example, if the profile was created for a user on a different domain), the
profile permissions must be changed to function correctly. As an example,
suppose you have a Windows NT-based workstation that you would like to have
join the domain, but you want the user to be able to retain his or her
profile settings. The Windows NT-based workstation is currently a part of
the WORKER workgroup and will be joining the domain BIGDOMAIN.

To change the profile:

1. Log on to the computer as an administrator, and create a local account
   that will be used only temporarily to house the profile during the
   conversion process.

2. Log on as a temporary user and immediately log off. This will create a
   subdirectory underneath the %systemroot%\Profiles directory with the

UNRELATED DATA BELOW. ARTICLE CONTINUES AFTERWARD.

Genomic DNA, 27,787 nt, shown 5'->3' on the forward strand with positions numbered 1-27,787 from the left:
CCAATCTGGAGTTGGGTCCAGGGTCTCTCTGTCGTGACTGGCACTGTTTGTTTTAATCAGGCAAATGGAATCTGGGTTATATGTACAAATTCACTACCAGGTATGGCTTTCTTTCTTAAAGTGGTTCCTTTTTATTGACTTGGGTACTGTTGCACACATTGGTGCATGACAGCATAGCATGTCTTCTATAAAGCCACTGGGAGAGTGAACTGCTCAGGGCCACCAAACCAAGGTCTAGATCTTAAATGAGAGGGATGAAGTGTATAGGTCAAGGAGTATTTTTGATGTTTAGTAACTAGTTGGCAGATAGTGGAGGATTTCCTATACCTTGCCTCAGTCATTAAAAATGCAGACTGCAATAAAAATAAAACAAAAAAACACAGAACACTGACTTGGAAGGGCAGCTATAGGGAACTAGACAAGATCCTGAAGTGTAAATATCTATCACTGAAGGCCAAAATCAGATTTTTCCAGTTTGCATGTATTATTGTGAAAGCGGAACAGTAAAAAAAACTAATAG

name of the account that logged on.

3. Log back on as an administrator, and configure the workstation to join
   the domain.

4. After the workstation has joined the domain, reboot the computer.

5. After the machine restarts, log on as the user from the domain that will
   need the converted profile, and then log off. This sets up the directory
   structure needed to complete the conversion process.

6. Log back on as an administrator, and copy the profile structure,
   including the file and all subdirectories, from the directory
   that stored the workgroup user's profile to the subdirectory created for
   the temporary user in Step 2.

7. From the Control Panel, click System.

8. On the User Profiles property page, select the temporary user profile,
   and click Copy To. Browse under %systemroot%\Profiles to locate the
   subdirectory that contains the profile for the domain user that logged
   on in Step 5. Click OK and then click the Change button for the